South Australia’s largest peninsula and best-defined region has a long history but to date no general historian. An inverted triangle of some 70 000 square kilometres about 200 kilometres west of Adelaide as the crow flies, it is defined to the north by the Gawler Ranges and the sea west and east. The large ‘island’ long known as ‘the West Coast’ originated as the western rim of ancient Gondwanaland some 500 million years ago and was home for tens of thousands of years to the Nawu, Banggarla and Wirangu peoples. Named after explorer Edward John Eyre, its western extremity was first glimpsed by the Dutch (1627), and the coasts faithfully charted by Matthew Flinders (1802). Preceded by American whalers at Sleaford Bay, in 1839 the first British settlers arrived at Port Lincoln, a possible colonial capital until vetoed by Colonel William Light; at this time the Franklin Harbour area also attracted attention but was deemed unsuitable as a major port.

Race Relations

Between 1842 (Flinders) and 1892 (Hopetoun), ten counties were proclaimed, encompassing all coastal lands. In the ensuing pastoral age, race relations became tense. Clashes occurred on stock drives from Adelaide, the early runs (‘Pillaworta’, 1842), and during interior exploration. The controversial ‘Elliston massacre’ (1850) marked expansion along the western perimeter. Poonindie Anglican agricultural mission under Superintendent Matthew Hale was a sadly short-lived response. By 1900 pastoralism was on the wane, but few Aborigines survived outside the remote Lutheran missions of Koonibba and Yalata, now closed.


With the Closer Settlement Act (1897), farming became the dominant way of life. A narrow-gauge railway built from Port Lincoln to Cummins in 1905 reached Thevenard in 1915 (branch lines to Kapinnie and Buckleboo were later added); the adjacent Todd River pipeline (1922) and soil additives (superphosphate) facilitated agriculture on interior lands, beyond Goyder’s Line (proclaimed 1866). Scrub-bashing, soldier settlement and community building went together in 1920s’ Wudinna (Wudinna Hospital opened in 1929). This optimistic decade brought the first air services (linking Kyancutta and Cowell to Adelaide, 1928), and more jetties, for example at Port Neill.

Whereas in-migration from Yorke Peninsula and the Far North more than doubled the population between 1900 and 1926 (6295 to 16,216), in the 1930s a catastrophic drop in wheat prices, farm failures and limited health services brought decline. But communications continued to improve. Sylvia Birdseye’s legendary bus service reached Port Lincoln in 1933 and Streaky Bay by 1938. When steel-maker BHP added a new dimension with a blast furnace and shipbuilding at Whyalla, ‘the red city’ near the top of Spencer Gulf flourished during World War II. Queen Elizabeth II visited both Whyalla and Port Lincoln in 1954. Today Whyalla, the only industrial city and largest urban area on Eyre Peninsula, is in decline, but the Eyre Highway (completed 1976) invigorates the north and west, through Kimba to Ceduna. Fishing has become a major extractive and processing industry in Port Lincoln.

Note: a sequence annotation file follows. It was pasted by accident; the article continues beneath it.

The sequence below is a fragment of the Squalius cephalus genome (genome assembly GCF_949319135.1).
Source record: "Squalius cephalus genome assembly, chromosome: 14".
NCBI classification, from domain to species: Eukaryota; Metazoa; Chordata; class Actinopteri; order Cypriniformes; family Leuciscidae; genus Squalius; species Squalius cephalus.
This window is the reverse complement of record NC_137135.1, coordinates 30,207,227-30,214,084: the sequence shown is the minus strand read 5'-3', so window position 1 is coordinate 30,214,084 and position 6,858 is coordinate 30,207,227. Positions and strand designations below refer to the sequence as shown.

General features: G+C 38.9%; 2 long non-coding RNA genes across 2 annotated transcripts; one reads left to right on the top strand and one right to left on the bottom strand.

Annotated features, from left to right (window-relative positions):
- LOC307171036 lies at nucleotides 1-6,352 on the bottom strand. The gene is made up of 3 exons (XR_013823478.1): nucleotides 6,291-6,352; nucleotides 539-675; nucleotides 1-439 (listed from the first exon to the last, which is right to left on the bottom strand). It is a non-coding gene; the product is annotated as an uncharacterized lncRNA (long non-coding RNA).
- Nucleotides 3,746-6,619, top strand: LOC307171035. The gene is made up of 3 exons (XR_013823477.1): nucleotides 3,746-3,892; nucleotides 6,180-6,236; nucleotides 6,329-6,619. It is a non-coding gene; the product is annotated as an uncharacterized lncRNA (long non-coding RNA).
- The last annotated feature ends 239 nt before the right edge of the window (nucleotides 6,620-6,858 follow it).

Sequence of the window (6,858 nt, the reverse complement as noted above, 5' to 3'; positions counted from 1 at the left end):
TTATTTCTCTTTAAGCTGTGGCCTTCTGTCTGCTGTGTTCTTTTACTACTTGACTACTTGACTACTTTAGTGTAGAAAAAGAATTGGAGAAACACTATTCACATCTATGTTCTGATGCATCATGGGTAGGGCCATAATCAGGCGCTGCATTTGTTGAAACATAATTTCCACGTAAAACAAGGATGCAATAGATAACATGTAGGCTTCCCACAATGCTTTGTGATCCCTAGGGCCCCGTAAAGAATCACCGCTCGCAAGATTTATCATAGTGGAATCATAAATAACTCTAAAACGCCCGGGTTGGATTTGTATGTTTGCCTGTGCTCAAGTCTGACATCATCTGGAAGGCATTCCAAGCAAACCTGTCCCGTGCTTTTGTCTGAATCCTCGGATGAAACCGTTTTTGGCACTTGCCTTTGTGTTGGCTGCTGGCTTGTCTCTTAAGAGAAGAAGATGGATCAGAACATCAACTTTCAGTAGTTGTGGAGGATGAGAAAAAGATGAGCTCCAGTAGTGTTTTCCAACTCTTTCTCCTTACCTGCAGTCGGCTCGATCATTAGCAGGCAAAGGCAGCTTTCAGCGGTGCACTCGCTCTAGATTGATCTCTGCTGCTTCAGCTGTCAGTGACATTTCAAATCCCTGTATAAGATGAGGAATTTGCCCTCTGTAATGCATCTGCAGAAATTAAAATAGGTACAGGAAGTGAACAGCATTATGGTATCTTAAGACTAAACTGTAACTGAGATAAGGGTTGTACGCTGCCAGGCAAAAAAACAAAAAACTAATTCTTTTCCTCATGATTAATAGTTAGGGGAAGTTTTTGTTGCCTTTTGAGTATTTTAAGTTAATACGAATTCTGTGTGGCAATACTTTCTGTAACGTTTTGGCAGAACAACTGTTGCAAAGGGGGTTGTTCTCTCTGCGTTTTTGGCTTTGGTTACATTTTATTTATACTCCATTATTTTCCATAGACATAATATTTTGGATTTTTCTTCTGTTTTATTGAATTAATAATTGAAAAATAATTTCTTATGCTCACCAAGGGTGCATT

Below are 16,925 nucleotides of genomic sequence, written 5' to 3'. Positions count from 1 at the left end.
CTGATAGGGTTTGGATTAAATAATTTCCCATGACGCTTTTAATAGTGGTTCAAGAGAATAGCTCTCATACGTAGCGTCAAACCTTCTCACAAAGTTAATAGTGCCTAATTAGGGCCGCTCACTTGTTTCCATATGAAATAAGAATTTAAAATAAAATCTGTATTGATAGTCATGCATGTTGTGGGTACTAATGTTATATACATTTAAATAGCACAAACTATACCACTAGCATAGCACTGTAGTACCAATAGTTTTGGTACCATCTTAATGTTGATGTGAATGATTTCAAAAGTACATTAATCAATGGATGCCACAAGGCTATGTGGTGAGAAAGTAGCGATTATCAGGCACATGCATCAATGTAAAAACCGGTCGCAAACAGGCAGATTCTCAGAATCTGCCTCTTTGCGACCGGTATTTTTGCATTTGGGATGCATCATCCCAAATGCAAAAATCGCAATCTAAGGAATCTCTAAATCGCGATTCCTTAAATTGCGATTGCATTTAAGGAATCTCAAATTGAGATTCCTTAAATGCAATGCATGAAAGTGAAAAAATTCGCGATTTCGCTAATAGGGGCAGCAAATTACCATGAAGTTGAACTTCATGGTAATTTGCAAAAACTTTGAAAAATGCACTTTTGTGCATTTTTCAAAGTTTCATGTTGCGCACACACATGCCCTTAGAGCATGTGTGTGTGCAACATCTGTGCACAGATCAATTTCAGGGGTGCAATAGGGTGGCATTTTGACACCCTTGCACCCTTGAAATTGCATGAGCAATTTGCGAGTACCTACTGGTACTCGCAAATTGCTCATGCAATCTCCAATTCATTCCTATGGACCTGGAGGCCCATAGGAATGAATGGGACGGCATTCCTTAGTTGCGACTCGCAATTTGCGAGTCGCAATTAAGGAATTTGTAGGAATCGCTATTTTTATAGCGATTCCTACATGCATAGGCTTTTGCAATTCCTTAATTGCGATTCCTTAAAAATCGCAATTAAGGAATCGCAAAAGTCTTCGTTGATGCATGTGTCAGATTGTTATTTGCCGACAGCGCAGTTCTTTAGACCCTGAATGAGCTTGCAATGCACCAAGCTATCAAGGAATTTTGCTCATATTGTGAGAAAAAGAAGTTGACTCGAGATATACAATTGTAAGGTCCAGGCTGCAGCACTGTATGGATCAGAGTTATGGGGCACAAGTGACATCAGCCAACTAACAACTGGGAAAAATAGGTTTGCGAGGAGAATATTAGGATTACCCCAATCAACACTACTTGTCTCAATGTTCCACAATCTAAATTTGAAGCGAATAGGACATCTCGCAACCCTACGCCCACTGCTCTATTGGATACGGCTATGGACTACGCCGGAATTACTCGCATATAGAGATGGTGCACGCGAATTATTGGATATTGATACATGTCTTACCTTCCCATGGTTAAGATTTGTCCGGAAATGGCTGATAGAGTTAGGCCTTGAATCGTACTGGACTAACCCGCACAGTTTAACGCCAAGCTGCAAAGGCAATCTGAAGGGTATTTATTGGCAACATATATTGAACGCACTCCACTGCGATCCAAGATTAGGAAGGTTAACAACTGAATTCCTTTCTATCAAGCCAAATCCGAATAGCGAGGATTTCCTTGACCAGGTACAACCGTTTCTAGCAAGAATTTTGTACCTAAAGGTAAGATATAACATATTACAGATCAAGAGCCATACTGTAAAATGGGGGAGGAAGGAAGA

Pioneer Ethos

The pioneer ethos has been strong among the people of Eyre Peninsula, resilient but remote until the 1950s. The old rural culture of quiet men and strong women in largish families rested on a distinctive experience and comparatively recent achievement. Roads and the weather dominated conversation; but local government improved, area schools were built, and agricultural shows flourished, notably at picturesque Yallunda Flat in the Koppio hills north of Port Lincoln. Three newspapers (the Eyre Peninsula Tribune of Cowell, the Port Lincoln Times, and Ceduna’s West Coast Sentinel), Saturday sport and the Country Women’s Association strengthened identity, with diversity added by ‘New Australians’ and soldier-settlers at Wanilla and Tumby Bay post-1945. Even so, local farmers and fishermen made ideal extras for Gallipoli, filmed near Port Lincoln in 1980.

Eyre Peninsula Today

How the regional culture manages economic stress and racial tensions – most non-freehold land is subject to native title claims – remains to be seen. While farm consolidation, urbanisation and out-migration (undocumented) continues, Eyre Peninsula has become a major tourist destination. Numerous national parks, closer attention to rural heritage, and improving educational and cultural opportunity are encouraging signs of adaptability.

Catherine Manning's picture
Catherine Manning says:

We welcome community contributions David. If you would like to add your story click the plus at the top of the article and your contribution will be linked to this page.

david's picture
david says:

This is alright but could use information about how the industry effected the environment

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Camm, JCR and J McQuilton (eds.), Australians: A Historical Atlas (Broadway: Fairfax, Syme & Weldon, 1988)

Charter, Greg, 'Frontier violence, vengeance and myths a study of Aboriginal resistance to European occupation of the Eyre Peninsula 1839-1855, and an assessment of later writings pertaining to the conflict' (BA Honours, Flinders University, 1989)

Danver Architects, Heritage of the Eyre Peninsula and Far West Coast (Adelaide: Department of Environment & Planning, 1987)

Roe, Jill, ‘Belly-dancing in the bush and other strategies for survival’, AHA Bulletin, December 1988, pp14–17

South Australian Year Book, No. 17 (1982)